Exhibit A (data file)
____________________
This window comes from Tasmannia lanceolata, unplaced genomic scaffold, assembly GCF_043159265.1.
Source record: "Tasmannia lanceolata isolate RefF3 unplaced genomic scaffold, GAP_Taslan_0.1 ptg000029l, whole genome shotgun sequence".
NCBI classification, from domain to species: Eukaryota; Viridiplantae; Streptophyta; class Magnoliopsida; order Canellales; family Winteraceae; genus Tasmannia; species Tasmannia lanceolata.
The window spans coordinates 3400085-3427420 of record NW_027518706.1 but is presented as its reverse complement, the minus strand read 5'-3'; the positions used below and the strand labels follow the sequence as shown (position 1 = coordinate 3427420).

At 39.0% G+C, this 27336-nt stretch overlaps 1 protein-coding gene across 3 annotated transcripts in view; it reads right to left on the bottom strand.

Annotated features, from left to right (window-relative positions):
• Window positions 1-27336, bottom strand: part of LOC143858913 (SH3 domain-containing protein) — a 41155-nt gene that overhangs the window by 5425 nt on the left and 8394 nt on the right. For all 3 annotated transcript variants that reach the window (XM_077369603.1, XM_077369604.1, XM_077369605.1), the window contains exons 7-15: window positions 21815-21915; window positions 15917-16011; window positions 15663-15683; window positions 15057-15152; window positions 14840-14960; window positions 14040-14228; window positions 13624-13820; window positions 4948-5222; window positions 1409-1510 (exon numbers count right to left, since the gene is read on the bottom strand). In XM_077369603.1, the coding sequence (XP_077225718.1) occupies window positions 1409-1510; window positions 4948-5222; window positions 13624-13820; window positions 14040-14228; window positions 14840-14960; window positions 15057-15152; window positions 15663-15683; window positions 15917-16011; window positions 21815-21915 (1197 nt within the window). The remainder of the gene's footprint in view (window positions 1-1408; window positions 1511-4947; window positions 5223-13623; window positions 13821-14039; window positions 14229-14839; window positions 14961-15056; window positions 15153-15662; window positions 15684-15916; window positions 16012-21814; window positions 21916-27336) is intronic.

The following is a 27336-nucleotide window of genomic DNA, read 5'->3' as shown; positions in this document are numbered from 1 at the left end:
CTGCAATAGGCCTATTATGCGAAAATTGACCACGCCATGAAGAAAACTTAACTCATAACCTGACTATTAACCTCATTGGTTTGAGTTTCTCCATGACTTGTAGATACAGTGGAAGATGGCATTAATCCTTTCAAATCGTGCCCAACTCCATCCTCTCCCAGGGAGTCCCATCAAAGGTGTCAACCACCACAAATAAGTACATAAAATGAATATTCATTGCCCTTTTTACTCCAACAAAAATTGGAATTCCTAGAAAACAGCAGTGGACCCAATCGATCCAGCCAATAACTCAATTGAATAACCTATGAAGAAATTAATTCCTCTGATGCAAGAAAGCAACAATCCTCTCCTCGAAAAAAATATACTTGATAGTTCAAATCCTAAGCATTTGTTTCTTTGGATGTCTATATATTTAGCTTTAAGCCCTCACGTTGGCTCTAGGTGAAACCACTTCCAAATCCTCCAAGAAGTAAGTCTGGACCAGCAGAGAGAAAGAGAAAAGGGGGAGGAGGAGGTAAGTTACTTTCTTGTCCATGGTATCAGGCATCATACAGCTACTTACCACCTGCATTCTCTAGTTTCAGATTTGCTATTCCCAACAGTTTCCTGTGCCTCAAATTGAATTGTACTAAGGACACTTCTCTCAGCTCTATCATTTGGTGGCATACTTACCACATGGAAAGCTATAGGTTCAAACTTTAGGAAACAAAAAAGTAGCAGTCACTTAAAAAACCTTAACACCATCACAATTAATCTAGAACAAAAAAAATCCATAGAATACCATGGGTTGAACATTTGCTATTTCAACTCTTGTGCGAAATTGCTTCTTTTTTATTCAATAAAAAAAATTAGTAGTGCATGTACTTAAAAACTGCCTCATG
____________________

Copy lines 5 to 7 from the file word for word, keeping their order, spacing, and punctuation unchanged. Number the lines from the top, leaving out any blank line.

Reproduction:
At 39.0% G+C, this 27336-nt stretch overlaps 1 protein-coding gene across 3 annotated transcripts in view; it reads right to left on the bottom strand.

Annotated features, from left to right (window-relative positions):
• Window positions 1-27336, bottom strand: part of LOC143858913 (SH3 domain-containing protein) — a 41155-nt gene that overhangs the window by 5425 nt on the left and 8394 nt on the right. For all 3 annotated transcript variants that reach the window (XM_077369603.1, XM_077369604.1, XM_077369605.1), the window contains exons 7-15: window positions 21815-21915; window positions 15917-16011; window positions 15663-15683; window positions 15057-15152; window positions 14840-14960; window positions 14040-14228; window positions 13624-13820; window positions 4948-5222; window positions 1409-1510 (exon numbers count right to left, since the gene is read on the bottom strand). In XM_077369603.1, the coding sequence (XP_077225718.1) occupies window positions 1409-1510; window positions 4948-5222; window positions 13624-13820; window positions 14040-14228; window positions 14840-14960; window positions 15057-15152; window positions 15663-15683; window positions 15917-16011; window positions 21815-21915 (1197 nt within the window). The remainder of the gene's footprint in view (window positions 1-1408; window positions 1511-4947; window positions 5223-13623; window positions 13821-14039; window positions 14229-14839; window positions 14961-15056; window positions 15153-15662; window positions 15684-15916; window positions 16012-21814; window positions 21916-27336) is intronic.